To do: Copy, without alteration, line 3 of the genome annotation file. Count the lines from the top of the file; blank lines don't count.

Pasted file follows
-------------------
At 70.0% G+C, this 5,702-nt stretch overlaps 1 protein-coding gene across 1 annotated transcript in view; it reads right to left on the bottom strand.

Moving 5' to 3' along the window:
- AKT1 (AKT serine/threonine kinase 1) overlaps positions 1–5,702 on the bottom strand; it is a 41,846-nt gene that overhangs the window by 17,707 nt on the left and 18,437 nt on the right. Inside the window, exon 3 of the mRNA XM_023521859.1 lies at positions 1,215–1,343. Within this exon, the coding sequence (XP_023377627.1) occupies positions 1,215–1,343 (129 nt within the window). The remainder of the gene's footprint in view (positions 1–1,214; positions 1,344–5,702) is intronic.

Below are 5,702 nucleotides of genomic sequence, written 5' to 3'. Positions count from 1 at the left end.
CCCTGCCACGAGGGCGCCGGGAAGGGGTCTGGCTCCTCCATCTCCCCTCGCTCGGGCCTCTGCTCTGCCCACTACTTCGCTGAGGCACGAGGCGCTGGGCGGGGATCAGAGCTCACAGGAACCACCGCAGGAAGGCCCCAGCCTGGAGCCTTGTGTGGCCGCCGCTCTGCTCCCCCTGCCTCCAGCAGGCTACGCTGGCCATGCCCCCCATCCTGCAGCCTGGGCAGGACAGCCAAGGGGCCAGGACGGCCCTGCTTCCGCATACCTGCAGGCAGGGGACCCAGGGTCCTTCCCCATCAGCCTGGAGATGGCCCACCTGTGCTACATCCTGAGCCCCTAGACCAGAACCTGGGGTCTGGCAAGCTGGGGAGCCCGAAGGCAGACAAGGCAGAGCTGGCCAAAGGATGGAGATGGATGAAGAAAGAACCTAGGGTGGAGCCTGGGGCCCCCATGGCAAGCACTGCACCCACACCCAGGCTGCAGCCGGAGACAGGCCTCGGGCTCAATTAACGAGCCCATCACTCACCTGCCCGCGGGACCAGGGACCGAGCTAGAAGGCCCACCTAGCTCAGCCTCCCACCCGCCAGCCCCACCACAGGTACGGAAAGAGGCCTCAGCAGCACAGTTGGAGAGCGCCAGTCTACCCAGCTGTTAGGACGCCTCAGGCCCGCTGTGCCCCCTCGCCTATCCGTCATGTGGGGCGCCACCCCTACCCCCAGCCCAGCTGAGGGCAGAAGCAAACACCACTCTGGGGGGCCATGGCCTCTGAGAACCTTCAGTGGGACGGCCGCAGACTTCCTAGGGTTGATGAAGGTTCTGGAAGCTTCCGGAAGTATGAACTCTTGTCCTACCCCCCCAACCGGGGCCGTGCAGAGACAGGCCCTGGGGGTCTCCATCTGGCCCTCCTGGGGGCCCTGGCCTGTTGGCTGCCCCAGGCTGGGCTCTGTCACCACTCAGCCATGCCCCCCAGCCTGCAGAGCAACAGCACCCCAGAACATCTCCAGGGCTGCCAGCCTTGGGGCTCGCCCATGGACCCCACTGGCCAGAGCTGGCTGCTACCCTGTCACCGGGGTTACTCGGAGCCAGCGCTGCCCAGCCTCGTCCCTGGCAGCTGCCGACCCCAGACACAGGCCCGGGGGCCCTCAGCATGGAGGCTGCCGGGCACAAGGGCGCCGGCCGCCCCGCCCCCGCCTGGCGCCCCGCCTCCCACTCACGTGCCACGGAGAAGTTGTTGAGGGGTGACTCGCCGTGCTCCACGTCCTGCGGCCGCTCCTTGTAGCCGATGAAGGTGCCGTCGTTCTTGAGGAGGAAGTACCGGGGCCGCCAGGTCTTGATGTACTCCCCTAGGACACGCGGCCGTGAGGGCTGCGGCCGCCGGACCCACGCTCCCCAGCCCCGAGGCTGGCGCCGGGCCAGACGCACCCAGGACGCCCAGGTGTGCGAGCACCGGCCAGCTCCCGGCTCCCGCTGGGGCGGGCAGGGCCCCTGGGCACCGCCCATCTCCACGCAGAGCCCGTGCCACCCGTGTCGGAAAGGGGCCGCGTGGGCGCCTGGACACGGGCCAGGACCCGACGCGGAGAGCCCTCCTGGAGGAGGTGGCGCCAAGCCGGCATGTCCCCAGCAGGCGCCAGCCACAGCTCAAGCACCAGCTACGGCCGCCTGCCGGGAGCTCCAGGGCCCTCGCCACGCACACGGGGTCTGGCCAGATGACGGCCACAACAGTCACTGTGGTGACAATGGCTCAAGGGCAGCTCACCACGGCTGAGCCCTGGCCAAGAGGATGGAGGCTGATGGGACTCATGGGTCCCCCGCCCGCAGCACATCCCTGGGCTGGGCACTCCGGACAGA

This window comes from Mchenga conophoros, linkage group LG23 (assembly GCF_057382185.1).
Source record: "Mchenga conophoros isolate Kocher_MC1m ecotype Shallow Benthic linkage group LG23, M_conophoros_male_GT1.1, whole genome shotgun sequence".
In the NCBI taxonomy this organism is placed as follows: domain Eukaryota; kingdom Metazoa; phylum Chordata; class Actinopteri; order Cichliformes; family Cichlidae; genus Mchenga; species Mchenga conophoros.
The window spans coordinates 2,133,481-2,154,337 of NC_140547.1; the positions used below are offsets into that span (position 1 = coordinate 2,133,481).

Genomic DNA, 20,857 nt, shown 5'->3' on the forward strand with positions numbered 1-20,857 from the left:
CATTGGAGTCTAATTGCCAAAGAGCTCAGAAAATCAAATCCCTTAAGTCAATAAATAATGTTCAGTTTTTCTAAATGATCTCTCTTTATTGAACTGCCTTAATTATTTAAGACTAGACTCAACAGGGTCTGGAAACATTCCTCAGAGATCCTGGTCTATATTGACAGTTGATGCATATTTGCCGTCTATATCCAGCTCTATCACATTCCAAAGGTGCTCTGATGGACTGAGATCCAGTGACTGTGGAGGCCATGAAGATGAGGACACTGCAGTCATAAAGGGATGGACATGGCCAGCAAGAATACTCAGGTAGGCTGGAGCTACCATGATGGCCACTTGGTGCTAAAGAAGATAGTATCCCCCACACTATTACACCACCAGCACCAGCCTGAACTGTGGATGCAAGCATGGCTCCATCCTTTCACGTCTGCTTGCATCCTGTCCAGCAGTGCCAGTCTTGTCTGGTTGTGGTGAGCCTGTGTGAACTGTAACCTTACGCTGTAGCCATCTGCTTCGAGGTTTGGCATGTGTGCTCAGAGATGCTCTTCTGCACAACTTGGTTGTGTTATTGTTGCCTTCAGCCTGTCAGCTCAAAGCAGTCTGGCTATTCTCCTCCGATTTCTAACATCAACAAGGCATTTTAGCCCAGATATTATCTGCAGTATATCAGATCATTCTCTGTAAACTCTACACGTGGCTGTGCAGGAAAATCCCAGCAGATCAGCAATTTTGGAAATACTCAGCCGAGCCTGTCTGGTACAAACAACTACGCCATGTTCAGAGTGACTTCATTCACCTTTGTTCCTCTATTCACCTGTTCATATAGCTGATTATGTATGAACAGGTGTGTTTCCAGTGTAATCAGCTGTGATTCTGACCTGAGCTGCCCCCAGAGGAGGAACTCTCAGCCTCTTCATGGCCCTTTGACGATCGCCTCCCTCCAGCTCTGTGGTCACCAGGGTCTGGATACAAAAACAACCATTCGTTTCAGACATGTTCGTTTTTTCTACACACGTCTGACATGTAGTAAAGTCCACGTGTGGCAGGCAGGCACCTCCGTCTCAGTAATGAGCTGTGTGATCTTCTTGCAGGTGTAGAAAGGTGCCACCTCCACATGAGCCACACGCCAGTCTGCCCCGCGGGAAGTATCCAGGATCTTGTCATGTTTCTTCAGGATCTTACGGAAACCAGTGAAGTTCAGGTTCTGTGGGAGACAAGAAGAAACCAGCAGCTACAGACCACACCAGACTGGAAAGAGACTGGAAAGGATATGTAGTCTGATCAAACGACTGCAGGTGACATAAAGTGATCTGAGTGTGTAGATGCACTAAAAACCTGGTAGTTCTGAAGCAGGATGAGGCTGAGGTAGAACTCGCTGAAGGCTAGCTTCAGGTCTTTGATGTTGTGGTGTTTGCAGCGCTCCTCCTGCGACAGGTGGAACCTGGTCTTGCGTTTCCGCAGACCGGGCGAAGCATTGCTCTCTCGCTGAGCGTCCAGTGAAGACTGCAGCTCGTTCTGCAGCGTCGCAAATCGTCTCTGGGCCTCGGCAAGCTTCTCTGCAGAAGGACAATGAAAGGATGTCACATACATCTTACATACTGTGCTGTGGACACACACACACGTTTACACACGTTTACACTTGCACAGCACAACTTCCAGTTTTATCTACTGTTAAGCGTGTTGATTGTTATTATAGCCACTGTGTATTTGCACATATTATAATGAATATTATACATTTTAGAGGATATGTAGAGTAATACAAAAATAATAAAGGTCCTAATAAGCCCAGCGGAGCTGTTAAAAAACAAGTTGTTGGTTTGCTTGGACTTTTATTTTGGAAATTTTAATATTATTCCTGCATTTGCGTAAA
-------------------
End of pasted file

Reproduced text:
- AKT1 (AKT serine/threonine kinase 1) overlaps positions 1–5,702 on the bottom strand; it is a 41,846-nt gene that overhangs the window by 17,707 nt on the left and 18,437 nt on the right. Inside the window, exon 3 of the mRNA XM_023521859.1 lies at positions 1,215–1,343. Within this exon, the coding sequence (XP_023377627.1) occupies positions 1,215–1,343 (129 nt within the window). The remainder of the gene's footprint in view (positions 1–1,214; positions 1,344–5,702) is intronic.